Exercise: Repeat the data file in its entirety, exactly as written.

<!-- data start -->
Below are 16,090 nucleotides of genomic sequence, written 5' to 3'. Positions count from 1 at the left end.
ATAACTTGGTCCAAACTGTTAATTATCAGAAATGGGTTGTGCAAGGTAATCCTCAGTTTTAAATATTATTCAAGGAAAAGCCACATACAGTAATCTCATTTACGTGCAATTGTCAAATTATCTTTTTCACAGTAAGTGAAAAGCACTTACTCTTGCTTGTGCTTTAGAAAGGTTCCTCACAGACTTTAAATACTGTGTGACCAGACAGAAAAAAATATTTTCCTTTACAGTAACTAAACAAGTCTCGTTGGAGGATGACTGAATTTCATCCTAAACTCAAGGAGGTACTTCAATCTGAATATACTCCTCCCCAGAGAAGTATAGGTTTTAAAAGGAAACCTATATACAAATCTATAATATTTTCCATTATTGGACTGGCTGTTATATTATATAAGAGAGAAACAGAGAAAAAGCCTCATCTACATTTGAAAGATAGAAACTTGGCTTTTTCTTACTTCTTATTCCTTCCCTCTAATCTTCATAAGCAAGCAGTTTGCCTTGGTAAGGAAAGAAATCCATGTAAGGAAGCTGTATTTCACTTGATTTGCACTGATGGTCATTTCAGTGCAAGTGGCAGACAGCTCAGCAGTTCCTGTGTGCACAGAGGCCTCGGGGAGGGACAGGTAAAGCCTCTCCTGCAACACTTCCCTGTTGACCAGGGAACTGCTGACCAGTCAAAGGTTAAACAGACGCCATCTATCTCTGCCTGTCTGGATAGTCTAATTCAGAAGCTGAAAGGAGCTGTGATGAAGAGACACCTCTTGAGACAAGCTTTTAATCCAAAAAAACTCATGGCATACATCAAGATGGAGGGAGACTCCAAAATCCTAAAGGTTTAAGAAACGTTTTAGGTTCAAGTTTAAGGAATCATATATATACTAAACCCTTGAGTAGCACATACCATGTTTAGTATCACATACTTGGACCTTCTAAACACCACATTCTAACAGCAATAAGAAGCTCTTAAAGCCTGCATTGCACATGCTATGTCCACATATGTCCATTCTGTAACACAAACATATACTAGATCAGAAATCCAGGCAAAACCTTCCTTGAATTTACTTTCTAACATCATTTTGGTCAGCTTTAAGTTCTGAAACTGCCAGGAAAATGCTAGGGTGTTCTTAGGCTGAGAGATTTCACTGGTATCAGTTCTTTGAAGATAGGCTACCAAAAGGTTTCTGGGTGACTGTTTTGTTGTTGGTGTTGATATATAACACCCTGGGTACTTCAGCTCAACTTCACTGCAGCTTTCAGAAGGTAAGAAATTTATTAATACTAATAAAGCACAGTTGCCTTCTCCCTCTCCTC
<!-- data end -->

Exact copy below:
Below are 16,090 nucleotides of genomic sequence, written 5' to 3'. Positions count from 1 at the left end.
ATAACTTGGTCCAAACTGTTAATTATCAGAAATGGGTTGTGCAAGGTAATCCTCAGTTTTAAATATTATTCAAGGAAAAGCCACATACAGTAATCTCATTTACGTGCAATTGTCAAATTATCTTTTTCACAGTAAGTGAAAAGCACTTACTCTTGCTTGTGCTTTAGAAAGGTTCCTCACAGACTTTAAATACTGTGTGACCAGACAGAAAAAAATATTTTCCTTTACAGTAACTAAACAAGTCTCGTTGGAGGATGACTGAATTTCATCCTAAACTCAAGGAGGTACTTCAATCTGAATATACTCCTCCCCAGAGAAGTATAGGTTTTAAAAGGAAACCTATATACAAATCTATAATATTTTCCATTATTGGACTGGCTGTTATATTATATAAGAGAGAAACAGAGAAAAAGCCTCATCTACATTTGAAAGATAGAAACTTGGCTTTTTCTTACTTCTTATTCCTTCCCTCTAATCTTCATAAGCAAGCAGTTTGCCTTGGTAAGGAAAGAAATCCATGTAAGGAAGCTGTATTTCACTTGATTTGCACTGATGGTCATTTCAGTGCAAGTGGCAGACAGCTCAGCAGTTCCTGTGTGCACAGAGGCCTCGGGGAGGGACAGGTAAAGCCTCTCCTGCAACACTTCCCTGTTGACCAGGGAACTGCTGACCAGTCAAAGGTTAAACAGACGCCATCTATCTCTGCCTGTCTGGATAGTCTAATTCAGAAGCTGAAAGGAGCTGTGATGAAGAGACACCTCTTGAGACAAGCTTTTAATCCAAAAAAACTCATGGCATACATCAAGATGGAGGGAGACTCCAAAATCCTAAAGGTTTAAGAAACGTTTTAGGTTCAAGTTTAAGGAATCATATATATACTAAACCCTTGAGTAGCACATACCATGTTTAGTATCACATACTTGGACCTTCTAAACACCACATTCTAACAGCAATAAGAAGCTCTTAAAGCCTGCATTGCACATGCTATGTCCACATATGTCCATTCTGTAACACAAACATATACTAGATCAGAAATCCAGGCAAAACCTTCCTTGAATTTACTTTCTAACATCATTTTGGTCAGCTTTAAGTTCTGAAACTGCCAGGAAAATGCTAGGGTGTTCTTAGGCTGAGAGATTTCACTGGTATCAGTTCTTTGAAGATAGGCTACCAAAAGGTTTCTGGGTGACTGTTTTGTTGTTGGTGTTGATATATAACACCCTGGGTACTTCAGCTCAACTTCACTGCAGCTTTCAGAAGGTAAGAAATTTATTAATACTAATAAAGCACAGTTGCCTTCTCCCTCTCCTC